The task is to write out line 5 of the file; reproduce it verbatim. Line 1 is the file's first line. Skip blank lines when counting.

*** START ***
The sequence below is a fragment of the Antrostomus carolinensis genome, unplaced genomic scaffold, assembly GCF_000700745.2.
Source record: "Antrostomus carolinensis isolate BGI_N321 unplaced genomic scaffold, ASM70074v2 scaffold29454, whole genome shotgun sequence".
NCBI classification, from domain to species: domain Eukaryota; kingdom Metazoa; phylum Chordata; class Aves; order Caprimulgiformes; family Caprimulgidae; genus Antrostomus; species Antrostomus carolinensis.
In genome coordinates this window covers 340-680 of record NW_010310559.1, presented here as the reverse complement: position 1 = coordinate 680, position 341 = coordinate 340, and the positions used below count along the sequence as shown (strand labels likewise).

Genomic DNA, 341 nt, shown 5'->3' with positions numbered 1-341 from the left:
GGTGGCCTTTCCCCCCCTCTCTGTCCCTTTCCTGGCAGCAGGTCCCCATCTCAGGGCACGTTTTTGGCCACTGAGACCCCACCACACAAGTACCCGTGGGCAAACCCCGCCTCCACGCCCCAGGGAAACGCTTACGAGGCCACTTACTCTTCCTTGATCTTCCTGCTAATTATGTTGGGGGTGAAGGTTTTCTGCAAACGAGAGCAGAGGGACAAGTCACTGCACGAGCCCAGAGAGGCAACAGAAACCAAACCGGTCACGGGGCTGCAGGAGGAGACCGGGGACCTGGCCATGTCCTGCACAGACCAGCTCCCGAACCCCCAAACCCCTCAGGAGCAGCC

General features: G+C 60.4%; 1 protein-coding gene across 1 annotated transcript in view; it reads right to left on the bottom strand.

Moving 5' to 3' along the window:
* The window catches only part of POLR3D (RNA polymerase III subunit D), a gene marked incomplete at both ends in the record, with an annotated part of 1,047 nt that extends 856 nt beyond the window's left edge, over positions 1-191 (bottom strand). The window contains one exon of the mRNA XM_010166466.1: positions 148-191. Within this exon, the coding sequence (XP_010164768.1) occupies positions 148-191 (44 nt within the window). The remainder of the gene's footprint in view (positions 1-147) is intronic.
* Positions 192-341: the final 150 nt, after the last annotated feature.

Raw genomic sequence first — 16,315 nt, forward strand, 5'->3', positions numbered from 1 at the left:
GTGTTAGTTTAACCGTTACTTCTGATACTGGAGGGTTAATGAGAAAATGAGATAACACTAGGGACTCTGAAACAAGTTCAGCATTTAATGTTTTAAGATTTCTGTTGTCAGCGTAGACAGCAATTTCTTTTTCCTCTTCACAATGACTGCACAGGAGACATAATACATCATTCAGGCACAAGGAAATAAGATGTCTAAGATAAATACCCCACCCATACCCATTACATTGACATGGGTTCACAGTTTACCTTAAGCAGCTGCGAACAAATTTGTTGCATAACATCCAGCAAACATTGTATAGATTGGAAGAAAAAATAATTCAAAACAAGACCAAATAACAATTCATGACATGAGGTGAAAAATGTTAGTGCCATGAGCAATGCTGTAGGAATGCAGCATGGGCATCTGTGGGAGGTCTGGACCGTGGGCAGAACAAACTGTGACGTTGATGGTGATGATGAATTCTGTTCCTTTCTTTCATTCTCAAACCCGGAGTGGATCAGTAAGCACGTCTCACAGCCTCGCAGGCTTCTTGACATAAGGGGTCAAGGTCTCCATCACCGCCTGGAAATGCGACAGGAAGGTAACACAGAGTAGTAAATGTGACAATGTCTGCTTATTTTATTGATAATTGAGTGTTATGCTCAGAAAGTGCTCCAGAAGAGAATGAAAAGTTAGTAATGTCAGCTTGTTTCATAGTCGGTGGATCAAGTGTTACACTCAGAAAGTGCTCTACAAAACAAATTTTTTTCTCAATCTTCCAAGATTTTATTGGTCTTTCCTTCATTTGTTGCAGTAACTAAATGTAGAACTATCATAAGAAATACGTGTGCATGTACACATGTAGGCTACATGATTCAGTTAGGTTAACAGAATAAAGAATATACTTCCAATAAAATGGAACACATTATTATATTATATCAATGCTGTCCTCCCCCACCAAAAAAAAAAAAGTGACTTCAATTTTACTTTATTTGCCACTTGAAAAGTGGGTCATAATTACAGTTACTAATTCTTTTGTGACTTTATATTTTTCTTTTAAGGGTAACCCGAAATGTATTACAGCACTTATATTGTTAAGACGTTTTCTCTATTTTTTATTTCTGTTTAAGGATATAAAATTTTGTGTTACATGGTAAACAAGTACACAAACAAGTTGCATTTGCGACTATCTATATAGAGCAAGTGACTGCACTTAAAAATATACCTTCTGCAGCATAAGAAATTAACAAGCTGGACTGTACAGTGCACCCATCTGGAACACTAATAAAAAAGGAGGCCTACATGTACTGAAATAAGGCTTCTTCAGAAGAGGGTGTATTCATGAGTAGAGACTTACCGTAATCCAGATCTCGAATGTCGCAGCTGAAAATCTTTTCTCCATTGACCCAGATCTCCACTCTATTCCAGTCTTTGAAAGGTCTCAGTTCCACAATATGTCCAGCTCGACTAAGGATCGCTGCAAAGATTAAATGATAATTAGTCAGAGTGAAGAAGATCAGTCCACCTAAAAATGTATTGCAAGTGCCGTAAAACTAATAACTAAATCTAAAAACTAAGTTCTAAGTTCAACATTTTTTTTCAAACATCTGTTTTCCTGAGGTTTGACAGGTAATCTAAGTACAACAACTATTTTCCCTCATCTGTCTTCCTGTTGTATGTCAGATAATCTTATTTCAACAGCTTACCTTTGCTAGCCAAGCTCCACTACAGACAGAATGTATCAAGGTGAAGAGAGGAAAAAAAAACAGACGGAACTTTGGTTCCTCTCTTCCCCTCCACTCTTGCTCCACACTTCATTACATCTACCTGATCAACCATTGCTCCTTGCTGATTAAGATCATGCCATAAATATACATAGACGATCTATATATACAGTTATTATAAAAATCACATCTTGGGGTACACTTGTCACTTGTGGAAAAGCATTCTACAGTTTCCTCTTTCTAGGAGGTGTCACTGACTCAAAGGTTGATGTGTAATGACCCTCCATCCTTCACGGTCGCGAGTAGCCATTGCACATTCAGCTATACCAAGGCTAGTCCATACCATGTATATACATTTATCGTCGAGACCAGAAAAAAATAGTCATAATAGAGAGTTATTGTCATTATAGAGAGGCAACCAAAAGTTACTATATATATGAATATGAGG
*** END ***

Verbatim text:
Genomic DNA, 341 nt, shown 5'->3' with positions numbered 1-341 from the left: